• Breathing difficulties
  • Foul-smelling discharge
  • Painful urination
  • Severe abdominal or perineal pain

Mothers should be counseled on the following newborn danger signs:

  • Poor sucking or inability to suck
  • Inactivity or lethargy
  • Fast breathing, difficulty in breathing, chest or subcostal retraction
  • Fever or body too cold;
  • Vomiting or abdominal distention
  • Convulsions
  • Signs of umbilical infection (pus discharge at base, surrounding redness or swelling, foul smell)

Immunizations

Newborns should receive vaccines according to national immunization guidelines. BCG should be given as soon as possible after birth; OPV0 should be given between birth and 2 weeks of age. Perinatal transmission of Hepatitis B (HB) is common, and HB vaccine, if given before infection, can prevent disease and keep nearly all individuals, including infants, from becoming carriers. The vaccine is most effectively used as a routine part of the infant immunization schedule, although it can be used at any age.

Postnatal Care at the Community Level

Healthy women and their newborns should stay at a health facility at least 24 hours, but after that, postnatal care (PNC) does not need to be facility-based. In many settings, properly trained health providers or CHWs can provide basic PNC at home.[i] Regardless of where the birth took place, mothers and babies need at least four postnatal visits in the first 6 weeks: (1) within the first 24 hours, (2) 3 days after birth, (3) between 1 and 2 weeks (Days 3–14) after birth, and (4) 6 weeks after birth. Traditional practices often keep the mother and her baby at home for variable periods up to 6 weeks after birth. Thus, CHWs can play a role in making home visits in the postnatal period. Community mobilization and home visits by CHWs, in synergy, would increase coverage of newborn care practices and reduce neonatal deaths. Both timing of visits and treatment interventions are critical.[ii],[iii]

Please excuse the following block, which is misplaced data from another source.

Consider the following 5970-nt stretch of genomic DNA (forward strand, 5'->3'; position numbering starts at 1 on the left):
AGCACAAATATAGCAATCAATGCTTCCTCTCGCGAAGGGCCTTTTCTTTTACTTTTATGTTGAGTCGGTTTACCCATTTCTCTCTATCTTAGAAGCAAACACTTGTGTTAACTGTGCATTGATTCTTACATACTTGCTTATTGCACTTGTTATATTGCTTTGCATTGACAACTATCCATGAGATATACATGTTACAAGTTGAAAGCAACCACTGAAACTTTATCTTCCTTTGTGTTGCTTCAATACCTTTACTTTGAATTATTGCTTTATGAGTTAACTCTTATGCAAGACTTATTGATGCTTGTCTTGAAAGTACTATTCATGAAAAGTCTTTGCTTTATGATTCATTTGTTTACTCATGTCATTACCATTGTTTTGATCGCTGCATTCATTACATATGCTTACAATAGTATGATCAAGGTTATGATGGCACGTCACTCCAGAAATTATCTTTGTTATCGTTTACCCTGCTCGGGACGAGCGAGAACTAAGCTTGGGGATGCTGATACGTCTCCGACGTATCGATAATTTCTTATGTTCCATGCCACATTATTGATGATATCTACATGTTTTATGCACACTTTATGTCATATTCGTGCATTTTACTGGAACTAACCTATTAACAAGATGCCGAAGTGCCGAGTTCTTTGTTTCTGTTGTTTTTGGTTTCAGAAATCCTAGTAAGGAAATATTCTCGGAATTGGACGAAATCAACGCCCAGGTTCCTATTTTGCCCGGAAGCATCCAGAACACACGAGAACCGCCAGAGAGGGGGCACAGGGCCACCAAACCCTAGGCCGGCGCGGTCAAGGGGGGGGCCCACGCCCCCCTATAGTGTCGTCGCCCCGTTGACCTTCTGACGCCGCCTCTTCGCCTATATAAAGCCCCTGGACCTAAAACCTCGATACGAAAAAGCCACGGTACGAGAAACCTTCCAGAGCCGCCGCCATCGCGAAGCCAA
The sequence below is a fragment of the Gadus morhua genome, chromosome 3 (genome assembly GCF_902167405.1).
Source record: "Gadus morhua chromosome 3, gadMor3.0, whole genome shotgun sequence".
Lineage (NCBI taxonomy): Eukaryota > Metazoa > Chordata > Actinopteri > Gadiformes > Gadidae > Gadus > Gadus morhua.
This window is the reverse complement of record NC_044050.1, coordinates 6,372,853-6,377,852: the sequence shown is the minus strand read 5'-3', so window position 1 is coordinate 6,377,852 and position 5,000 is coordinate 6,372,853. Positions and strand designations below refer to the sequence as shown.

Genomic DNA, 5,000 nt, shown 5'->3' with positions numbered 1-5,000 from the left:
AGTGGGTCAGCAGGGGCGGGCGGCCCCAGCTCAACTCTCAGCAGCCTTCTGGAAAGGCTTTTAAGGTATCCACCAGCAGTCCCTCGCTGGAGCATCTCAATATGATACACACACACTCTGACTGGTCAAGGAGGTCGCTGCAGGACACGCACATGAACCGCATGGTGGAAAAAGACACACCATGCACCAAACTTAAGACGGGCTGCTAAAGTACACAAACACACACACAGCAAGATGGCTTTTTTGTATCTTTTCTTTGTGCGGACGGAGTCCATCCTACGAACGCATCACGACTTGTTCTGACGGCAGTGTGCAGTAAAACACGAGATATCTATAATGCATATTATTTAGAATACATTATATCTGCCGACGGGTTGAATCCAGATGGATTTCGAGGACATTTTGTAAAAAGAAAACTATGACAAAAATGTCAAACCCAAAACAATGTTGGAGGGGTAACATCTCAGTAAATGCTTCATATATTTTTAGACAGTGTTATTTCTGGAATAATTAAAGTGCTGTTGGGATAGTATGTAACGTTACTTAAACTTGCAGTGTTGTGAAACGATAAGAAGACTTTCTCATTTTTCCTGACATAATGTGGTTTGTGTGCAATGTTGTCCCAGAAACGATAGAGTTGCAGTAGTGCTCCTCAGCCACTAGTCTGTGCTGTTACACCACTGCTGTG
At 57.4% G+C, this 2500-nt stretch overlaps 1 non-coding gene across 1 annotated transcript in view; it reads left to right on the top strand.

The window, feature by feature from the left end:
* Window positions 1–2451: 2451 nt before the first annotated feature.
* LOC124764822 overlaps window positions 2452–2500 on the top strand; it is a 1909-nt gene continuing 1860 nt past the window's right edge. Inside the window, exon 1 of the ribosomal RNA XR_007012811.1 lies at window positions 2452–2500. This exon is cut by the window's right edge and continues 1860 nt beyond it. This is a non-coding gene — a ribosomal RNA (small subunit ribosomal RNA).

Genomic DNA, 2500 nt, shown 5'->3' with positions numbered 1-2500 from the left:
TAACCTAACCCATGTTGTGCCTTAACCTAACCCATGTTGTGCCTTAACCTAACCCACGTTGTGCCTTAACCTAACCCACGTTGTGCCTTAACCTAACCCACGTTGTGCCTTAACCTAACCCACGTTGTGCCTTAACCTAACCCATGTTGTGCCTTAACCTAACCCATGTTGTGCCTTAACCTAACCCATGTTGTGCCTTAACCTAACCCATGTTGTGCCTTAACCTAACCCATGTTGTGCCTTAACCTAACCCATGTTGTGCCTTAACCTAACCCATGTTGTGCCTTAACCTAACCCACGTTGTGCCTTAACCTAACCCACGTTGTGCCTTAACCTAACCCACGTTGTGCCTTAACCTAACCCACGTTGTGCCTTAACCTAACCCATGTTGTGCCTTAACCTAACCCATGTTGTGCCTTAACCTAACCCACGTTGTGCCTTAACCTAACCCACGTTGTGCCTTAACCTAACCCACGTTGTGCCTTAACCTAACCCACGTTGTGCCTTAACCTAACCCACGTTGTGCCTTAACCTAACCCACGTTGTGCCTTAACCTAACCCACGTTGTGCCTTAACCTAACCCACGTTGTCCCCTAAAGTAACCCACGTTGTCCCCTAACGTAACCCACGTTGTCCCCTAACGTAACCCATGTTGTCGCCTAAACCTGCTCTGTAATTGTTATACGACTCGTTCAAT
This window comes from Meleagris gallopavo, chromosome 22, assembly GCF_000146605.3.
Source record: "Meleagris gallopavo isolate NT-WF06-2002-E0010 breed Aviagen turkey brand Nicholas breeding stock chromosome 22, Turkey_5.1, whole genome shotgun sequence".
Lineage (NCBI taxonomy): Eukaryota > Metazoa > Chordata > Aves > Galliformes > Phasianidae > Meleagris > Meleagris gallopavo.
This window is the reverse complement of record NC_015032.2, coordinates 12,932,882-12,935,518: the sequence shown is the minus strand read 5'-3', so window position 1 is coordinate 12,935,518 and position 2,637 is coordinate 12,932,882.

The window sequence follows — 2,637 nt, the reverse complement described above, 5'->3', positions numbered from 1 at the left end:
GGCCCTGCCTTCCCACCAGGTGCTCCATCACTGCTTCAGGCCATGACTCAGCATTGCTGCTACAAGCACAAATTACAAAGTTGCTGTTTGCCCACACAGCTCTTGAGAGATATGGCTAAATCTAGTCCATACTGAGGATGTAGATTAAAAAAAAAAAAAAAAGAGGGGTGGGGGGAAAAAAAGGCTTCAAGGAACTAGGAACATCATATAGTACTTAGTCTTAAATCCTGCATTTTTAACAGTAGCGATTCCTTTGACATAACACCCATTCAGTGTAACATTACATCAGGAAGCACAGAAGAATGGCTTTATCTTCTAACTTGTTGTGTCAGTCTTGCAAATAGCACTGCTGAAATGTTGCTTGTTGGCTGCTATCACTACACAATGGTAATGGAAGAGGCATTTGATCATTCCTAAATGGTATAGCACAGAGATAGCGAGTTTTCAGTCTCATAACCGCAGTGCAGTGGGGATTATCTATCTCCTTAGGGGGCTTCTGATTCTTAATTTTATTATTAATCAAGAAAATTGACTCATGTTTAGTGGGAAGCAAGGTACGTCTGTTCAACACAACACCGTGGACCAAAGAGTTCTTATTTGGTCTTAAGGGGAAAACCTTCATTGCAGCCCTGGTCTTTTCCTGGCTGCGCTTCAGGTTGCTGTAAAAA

In addition to defining the timing and number of PNC visits, it is essential to state content clearly so that each visit is goal-oriented. A newborn care package can be tailored to specific contexts, depending on variables, such as the availability, accessibility, and utilization of skilled providers and health facilities or the primary causes of neonatal mortality in a region.